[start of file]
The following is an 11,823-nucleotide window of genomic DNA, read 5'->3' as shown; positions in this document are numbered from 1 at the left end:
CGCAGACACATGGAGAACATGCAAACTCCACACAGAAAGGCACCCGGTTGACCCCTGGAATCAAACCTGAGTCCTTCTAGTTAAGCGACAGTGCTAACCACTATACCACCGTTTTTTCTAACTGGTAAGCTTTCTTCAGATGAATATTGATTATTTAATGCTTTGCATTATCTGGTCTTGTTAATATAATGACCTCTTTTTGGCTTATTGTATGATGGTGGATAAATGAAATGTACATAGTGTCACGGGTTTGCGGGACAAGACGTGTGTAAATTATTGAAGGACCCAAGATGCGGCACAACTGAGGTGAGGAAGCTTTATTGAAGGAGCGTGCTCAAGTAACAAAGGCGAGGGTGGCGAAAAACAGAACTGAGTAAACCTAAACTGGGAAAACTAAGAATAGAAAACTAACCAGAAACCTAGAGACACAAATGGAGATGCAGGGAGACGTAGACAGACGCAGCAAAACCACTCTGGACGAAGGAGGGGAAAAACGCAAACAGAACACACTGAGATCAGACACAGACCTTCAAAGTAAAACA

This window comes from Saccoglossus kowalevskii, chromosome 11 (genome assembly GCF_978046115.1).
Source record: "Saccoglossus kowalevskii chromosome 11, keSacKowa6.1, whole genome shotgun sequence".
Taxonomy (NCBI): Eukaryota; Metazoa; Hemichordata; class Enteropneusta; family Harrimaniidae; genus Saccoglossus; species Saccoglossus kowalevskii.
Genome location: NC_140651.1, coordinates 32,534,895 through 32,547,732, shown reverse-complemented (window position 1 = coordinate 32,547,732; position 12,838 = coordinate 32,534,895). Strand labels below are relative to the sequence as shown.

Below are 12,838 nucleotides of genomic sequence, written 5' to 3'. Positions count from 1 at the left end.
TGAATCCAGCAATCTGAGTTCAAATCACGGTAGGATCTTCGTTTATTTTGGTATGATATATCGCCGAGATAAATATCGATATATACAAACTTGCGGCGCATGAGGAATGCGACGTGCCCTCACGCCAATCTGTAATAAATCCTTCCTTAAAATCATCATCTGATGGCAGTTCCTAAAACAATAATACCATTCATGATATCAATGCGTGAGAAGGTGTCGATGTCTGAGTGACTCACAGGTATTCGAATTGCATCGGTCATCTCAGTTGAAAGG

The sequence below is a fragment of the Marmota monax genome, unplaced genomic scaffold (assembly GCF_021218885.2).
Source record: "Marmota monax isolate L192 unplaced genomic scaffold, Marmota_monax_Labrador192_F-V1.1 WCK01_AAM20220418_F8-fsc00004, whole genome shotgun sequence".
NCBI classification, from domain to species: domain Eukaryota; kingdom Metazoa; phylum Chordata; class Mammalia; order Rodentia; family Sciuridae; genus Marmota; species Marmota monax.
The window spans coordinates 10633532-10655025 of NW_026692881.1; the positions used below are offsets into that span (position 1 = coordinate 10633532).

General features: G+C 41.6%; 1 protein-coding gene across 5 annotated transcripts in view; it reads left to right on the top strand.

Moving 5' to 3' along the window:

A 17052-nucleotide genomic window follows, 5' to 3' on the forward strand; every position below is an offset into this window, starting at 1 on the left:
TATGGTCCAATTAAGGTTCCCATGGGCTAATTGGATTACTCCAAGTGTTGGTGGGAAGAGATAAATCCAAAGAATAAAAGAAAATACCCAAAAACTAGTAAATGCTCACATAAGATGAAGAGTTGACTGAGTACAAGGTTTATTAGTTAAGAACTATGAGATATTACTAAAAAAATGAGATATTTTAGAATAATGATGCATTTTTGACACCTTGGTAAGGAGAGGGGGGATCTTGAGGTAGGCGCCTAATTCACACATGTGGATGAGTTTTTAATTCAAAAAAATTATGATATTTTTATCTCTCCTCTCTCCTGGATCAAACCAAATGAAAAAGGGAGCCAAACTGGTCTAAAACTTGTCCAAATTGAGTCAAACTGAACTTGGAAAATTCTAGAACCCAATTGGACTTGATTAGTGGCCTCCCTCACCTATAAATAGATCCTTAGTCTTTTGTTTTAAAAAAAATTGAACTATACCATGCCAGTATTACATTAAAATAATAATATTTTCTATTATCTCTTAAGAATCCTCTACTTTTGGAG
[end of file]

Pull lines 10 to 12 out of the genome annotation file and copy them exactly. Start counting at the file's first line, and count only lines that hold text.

Source record: "Marmota monax isolate L192 unplaced genomic scaffold, Marmota_monax_Labrador192_F-V1.1 WCK01_AAM20220418_F8-fsc00004, whole genome shotgun sequence".
NCBI classification, from domain to species: domain Eukaryota; kingdom Metazoa; phylum Chordata; class Mammalia; order Rodentia; family Sciuridae; genus Marmota; species Marmota monax.
The window spans coordinates 10633532-10655025 of NW_026692881.1; the positions used below are offsets into that span (position 1 = coordinate 10633532).